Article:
- The Washington Times - Sunday, February 11, 2007

U.S. Department of Justice criminal division lawyers say a Reston-based government consulting company either “willfully or recklessly” submitted inaccurate Medicaid claims on behalf of the D.C. government, the company recently disclosed.

Officials with Maximus Inc. said in a recent Securities and Exchange Commission (SEC) filing that they disagree with the criminal division lawyers’ assessment. The company also said it is engaged in ongoing talks with the Justice Department concerning a potential civil settlement, the SEC filing states.

Federal authorities began investigating Maximus’ work for the District more than two years ago.

Though not outlined in the SEC filings, unsealed court records show that investigators have reviewed accusations in a False Claims Act lawsuit in which a former employee says the company overcharged the government tens of millions of dollars while Maximus was working for the District’s foster care agency.

No charges have been filed against the company. Last week, Maximus first disclosed in SEC filings that Justice Department criminal division lawyers “have expressed their view that the company either willfully or recklessly submitted inaccurate claims to the federal government on behalf of the District of Columbia.”

“Maximus disputes that view,” company officials said. “Nevertheless, the criminal division attorneys have referred the company to attorneys for the civil division to determine if a civil resolution of the matter is possible. Those discussions are ongoing.”

A spokesman for Jeffrey A. Taylor, U.S. attorney for the District, on Friday declined to comment, saying the matter is pending. There is no indication from Maximus’ latest SEC filing that the criminal probe has concluded.

Maximus officials could not be reached for comment Friday. Previously, a company spokeswoman said the company has been cooperating with federal authorities and would not want to jeopardize its efforts by making individuals available for interviews.

In previous SEC filings in 2004 and 2005, Maximus officials said they don’t believe the company broke any federal health care laws in connection with the federal investigation.

The SEC filing last week does not specify the scope of the investigation into Maximus’ work for the District, beyond stating it is related to “issues pertaining to compliance with federal laws governing Medicaid claims.”

The Washington Times reported last year that federal authorities started investigating Maximus after a former employee accused the company of submitting questionable Medicaid claims totaling approximately $33 million while working for the D.C. Child and Family Services Agency.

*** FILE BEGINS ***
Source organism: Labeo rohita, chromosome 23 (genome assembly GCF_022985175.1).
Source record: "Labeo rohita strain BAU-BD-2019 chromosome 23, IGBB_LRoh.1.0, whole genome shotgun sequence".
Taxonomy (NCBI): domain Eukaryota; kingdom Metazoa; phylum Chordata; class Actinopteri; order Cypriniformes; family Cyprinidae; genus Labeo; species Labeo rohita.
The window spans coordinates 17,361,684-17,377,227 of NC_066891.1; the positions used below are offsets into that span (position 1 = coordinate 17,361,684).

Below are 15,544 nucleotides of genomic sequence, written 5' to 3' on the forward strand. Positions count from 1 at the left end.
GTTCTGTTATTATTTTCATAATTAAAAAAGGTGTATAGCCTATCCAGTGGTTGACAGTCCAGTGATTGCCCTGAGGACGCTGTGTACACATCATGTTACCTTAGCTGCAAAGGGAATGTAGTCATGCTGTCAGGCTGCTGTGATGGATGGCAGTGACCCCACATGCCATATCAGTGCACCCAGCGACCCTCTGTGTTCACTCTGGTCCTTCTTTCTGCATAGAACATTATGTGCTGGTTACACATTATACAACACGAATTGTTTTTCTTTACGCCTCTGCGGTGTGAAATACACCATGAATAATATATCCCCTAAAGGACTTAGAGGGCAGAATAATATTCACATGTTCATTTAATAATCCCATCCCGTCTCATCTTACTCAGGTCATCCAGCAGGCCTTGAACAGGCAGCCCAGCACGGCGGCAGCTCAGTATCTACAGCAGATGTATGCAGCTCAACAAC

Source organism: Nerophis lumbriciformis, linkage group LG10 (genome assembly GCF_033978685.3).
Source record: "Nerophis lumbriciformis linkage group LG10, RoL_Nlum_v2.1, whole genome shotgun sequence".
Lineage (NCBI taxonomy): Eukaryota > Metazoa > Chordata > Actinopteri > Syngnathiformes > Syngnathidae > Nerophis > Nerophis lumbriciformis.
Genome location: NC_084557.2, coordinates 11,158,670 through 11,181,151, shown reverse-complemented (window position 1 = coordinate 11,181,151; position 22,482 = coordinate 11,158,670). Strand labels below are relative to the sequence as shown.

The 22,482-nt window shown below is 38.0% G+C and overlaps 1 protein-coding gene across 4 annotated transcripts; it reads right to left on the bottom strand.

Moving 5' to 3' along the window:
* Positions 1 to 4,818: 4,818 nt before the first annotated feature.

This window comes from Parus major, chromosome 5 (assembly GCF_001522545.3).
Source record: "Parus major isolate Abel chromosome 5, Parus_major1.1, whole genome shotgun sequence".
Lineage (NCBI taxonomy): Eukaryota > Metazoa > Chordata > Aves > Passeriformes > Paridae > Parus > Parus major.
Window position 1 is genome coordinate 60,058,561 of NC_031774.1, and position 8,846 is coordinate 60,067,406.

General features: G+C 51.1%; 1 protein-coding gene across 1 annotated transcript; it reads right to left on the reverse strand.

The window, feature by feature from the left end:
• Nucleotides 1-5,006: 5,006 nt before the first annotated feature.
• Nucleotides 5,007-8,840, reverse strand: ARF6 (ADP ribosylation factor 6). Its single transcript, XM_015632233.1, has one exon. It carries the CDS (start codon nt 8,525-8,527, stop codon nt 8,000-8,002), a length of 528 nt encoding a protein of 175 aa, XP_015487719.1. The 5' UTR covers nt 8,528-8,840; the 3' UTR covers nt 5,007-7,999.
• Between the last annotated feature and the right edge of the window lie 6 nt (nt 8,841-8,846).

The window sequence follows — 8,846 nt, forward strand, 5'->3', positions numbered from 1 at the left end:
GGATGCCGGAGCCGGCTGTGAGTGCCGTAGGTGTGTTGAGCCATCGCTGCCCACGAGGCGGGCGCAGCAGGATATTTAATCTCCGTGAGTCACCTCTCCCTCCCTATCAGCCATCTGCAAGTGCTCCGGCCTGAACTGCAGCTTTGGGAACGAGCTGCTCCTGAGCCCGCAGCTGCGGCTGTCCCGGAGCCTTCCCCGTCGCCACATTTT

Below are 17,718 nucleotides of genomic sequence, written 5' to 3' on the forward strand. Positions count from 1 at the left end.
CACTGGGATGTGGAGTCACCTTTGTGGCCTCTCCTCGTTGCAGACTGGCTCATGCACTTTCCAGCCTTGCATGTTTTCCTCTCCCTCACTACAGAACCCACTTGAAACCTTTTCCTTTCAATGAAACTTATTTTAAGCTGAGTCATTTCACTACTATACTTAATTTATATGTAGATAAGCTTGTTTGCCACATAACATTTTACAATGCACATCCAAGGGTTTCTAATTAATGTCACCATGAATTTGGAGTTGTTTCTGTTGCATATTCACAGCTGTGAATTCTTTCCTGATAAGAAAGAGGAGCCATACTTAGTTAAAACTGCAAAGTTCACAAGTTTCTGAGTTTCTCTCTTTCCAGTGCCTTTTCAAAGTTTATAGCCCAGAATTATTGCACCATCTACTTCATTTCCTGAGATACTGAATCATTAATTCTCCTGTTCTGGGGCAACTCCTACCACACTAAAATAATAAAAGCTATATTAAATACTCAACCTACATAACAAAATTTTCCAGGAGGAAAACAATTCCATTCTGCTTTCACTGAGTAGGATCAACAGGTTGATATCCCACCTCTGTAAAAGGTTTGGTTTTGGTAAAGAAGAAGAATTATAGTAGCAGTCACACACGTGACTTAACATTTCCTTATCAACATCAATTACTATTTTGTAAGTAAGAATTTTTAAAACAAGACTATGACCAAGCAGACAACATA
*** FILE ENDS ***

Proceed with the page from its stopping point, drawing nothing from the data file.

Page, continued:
Under the consulting arrangement, Maximus was paid 10 cents of every Medicaid dollar it helped the city recoup, eventually netting the company more than $3 million for at least $30 million in Medicaid claims, according to the lawsuit.

However, the 2003 False Claims Act lawsuit filed against Maximus by former employee Benjamin Turner says the Medicaid-billing project was “grounded in fraud.”

A billing review found more than half of the foster children for whom Maximus prepared Medicaid claims had no record of actually having received services, according to the suit.

In addition, the lawsuit said the D.C. government, unaware of the purported mischarging, lost more than $3 million.

Previously, Maximus has declined to comment on Mr. Turner’s lawsuit, saying it has not been served with the complaint and that public records show the suit was ultimately dismissed from Alexandria federal court in June 2005.

Within days of the lawsuit’s dismissal in Alexandria, unsealed filings in Mr. Turner’s case show that his complaint was filed in D.C. federal court on June 21, 2005.

No records of the case appear on the public docket in federal court in the District. False Claims Act complaints usually are kept under seal until dismissal or until the Justice Department decides whether to take over prosecution of the case.

In the latest filing last week, Maximus said it cannot predict how much the investigation could cost the company beyond $500,000 already set aside for an internal review.

“We are unable to quantify the probability of criminal or civil prosecution or the probability or magnitude of any other expenditure, fine, penalty or settlement,” Maximus officials wrote.

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